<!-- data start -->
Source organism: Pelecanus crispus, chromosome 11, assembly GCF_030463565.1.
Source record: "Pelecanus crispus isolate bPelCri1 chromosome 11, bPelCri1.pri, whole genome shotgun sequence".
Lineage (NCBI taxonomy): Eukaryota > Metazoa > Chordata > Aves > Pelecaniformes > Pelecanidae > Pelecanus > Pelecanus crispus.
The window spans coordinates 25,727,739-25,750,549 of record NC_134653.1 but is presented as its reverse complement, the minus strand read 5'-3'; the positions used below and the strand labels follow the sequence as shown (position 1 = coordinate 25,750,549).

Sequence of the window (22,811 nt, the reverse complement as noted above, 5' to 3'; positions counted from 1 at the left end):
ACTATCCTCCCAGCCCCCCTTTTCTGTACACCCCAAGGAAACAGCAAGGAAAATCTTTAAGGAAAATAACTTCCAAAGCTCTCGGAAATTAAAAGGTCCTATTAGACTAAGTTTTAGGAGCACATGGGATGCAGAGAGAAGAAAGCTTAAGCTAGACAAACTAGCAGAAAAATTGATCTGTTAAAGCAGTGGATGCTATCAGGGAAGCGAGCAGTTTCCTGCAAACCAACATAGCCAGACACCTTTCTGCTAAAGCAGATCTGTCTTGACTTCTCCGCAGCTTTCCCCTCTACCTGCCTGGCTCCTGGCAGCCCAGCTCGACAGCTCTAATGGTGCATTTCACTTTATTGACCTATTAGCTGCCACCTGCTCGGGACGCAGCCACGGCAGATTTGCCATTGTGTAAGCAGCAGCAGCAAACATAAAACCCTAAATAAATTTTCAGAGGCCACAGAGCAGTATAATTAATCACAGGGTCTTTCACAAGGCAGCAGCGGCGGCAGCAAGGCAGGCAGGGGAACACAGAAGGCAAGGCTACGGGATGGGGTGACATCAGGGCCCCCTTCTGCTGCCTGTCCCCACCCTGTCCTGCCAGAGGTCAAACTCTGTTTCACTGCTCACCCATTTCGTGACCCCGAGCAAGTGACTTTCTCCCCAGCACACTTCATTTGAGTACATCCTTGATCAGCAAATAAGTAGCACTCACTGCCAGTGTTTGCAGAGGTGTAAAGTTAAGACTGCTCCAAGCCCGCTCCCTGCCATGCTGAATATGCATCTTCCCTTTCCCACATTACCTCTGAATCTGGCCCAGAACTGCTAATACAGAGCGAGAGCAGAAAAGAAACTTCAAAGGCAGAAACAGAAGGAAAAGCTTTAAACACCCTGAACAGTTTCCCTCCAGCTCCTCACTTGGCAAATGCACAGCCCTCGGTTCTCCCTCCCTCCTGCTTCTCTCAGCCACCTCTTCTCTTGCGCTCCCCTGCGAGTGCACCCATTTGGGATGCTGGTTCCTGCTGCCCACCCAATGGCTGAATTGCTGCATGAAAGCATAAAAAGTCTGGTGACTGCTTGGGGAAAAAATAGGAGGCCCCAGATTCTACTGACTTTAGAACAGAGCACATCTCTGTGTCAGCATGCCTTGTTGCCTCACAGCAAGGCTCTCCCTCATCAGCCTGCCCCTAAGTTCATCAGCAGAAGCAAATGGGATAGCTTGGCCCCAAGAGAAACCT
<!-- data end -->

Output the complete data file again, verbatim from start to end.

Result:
Source organism: Pelecanus crispus, chromosome 11, assembly GCF_030463565.1.
Source record: "Pelecanus crispus isolate bPelCri1 chromosome 11, bPelCri1.pri, whole genome shotgun sequence".
Lineage (NCBI taxonomy): Eukaryota > Metazoa > Chordata > Aves > Pelecaniformes > Pelecanidae > Pelecanus > Pelecanus crispus.
The window spans coordinates 25,727,739-25,750,549 of record NC_134653.1 but is presented as its reverse complement, the minus strand read 5'-3'; the positions used below and the strand labels follow the sequence as shown (position 1 = coordinate 25,750,549).

Sequence of the window (22,811 nt, the reverse complement as noted above, 5' to 3'; positions counted from 1 at the left end):
ACTATCCTCCCAGCCCCCCTTTTCTGTACACCCCAAGGAAACAGCAAGGAAAATCTTTAAGGAAAATAACTTCCAAAGCTCTCGGAAATTAAAAGGTCCTATTAGACTAAGTTTTAGGAGCACATGGGATGCAGAGAGAAGAAAGCTTAAGCTAGACAAACTAGCAGAAAAATTGATCTGTTAAAGCAGTGGATGCTATCAGGGAAGCGAGCAGTTTCCTGCAAACCAACATAGCCAGACACCTTTCTGCTAAAGCAGATCTGTCTTGACTTCTCCGCAGCTTTCCCCTCTACCTGCCTGGCTCCTGGCAGCCCAGCTCGACAGCTCTAATGGTGCATTTCACTTTATTGACCTATTAGCTGCCACCTGCTCGGGACGCAGCCACGGCAGATTTGCCATTGTGTAAGCAGCAGCAGCAAACATAAAACCCTAAATAAATTTTCAGAGGCCACAGAGCAGTATAATTAATCACAGGGTCTTTCACAAGGCAGCAGCGGCGGCAGCAAGGCAGGCAGGGGAACACAGAAGGCAAGGCTACGGGATGGGGTGACATCAGGGCCCCCTTCTGCTGCCTGTCCCCACCCTGTCCTGCCAGAGGTCAAACTCTGTTTCACTGCTCACCCATTTCGTGACCCCGAGCAAGTGACTTTCTCCCCAGCACACTTCATTTGAGTACATCCTTGATCAGCAAATAAGTAGCACTCACTGCCAGTGTTTGCAGAGGTGTAAAGTTAAGACTGCTCCAAGCCCGCTCCCTGCCATGCTGAATATGCATCTTCCCTTTCCCACATTACCTCTGAATCTGGCCCAGAACTGCTAATACAGAGCGAGAGCAGAAAAGAAACTTCAAAGGCAGAAACAGAAGGAAAAGCTTTAAACACCCTGAACAGTTTCCCTCCAGCTCCTCACTTGGCAAATGCACAGCCCTCGGTTCTCCCTCCCTCCTGCTTCTCTCAGCCACCTCTTCTCTTGCGCTCCCCTGCGAGTGCACCCATTTGGGATGCTGGTTCCTGCTGCCCACCCAATGGCTGAATTGCTGCATGAAAGCATAAAAAGTCTGGTGACTGCTTGGGGAAAAAATAGGAGGCCCCAGATTCTACTGACTTTAGAACAGAGCACATCTCTGTGTCAGCATGCCTTGTTGCCTCACAGCAAGGCTCTCCCTCATCAGCCTGCCCCTAAGTTCATCAGCAGAAGCAAATGGGATAGCTTGGCCCCAAGAGAAACCT